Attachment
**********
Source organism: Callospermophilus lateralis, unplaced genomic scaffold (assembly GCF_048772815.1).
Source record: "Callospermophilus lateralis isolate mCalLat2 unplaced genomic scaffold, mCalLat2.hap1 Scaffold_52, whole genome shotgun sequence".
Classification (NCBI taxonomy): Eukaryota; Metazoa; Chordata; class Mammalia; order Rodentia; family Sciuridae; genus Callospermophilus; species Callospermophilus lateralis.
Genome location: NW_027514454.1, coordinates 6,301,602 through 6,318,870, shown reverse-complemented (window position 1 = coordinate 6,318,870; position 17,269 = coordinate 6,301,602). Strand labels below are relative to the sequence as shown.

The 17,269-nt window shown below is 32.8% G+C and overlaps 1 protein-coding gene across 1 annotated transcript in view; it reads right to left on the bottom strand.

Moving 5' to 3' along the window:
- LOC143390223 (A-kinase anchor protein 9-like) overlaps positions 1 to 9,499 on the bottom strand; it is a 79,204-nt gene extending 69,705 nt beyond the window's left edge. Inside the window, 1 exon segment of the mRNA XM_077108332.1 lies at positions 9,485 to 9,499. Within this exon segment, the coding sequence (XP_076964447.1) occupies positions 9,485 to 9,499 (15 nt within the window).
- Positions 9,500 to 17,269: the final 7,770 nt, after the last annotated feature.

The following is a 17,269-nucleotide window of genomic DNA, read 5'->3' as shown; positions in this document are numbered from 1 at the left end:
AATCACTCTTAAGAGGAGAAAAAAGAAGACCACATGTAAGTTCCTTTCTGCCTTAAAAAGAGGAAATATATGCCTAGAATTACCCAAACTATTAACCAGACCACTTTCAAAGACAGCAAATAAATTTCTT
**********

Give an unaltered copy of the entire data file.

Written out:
Source organism: Callospermophilus lateralis, unplaced genomic scaffold (assembly GCF_048772815.1).
Source record: "Callospermophilus lateralis isolate mCalLat2 unplaced genomic scaffold, mCalLat2.hap1 Scaffold_52, whole genome shotgun sequence".
Classification (NCBI taxonomy): Eukaryota; Metazoa; Chordata; class Mammalia; order Rodentia; family Sciuridae; genus Callospermophilus; species Callospermophilus lateralis.
Genome location: NW_027514454.1, coordinates 6,301,602 through 6,318,870, shown reverse-complemented (window position 1 = coordinate 6,318,870; position 17,269 = coordinate 6,301,602). Strand labels below are relative to the sequence as shown.

The 17,269-nt window shown below is 32.8% G+C and overlaps 1 protein-coding gene across 1 annotated transcript in view; it reads right to left on the bottom strand.

Moving 5' to 3' along the window:
- LOC143390223 (A-kinase anchor protein 9-like) overlaps positions 1 to 9,499 on the bottom strand; it is a 79,204-nt gene extending 69,705 nt beyond the window's left edge. Inside the window, 1 exon segment of the mRNA XM_077108332.1 lies at positions 9,485 to 9,499. Within this exon segment, the coding sequence (XP_076964447.1) occupies positions 9,485 to 9,499 (15 nt within the window).
- Positions 9,500 to 17,269: the final 7,770 nt, after the last annotated feature.

The following is a 17,269-nucleotide window of genomic DNA, read 5'->3' as shown; positions in this document are numbered from 1 at the left end:
AATCACTCTTAAGAGGAGAAAAAAGAAGACCACATGTAAGTTCCTTTCTGCCTTAAAAAGAGGAAATATATGCCTAGAATTACCCAAACTATTAACCAGACCACTTTCAAAGACAGCAAATAAATTTCTT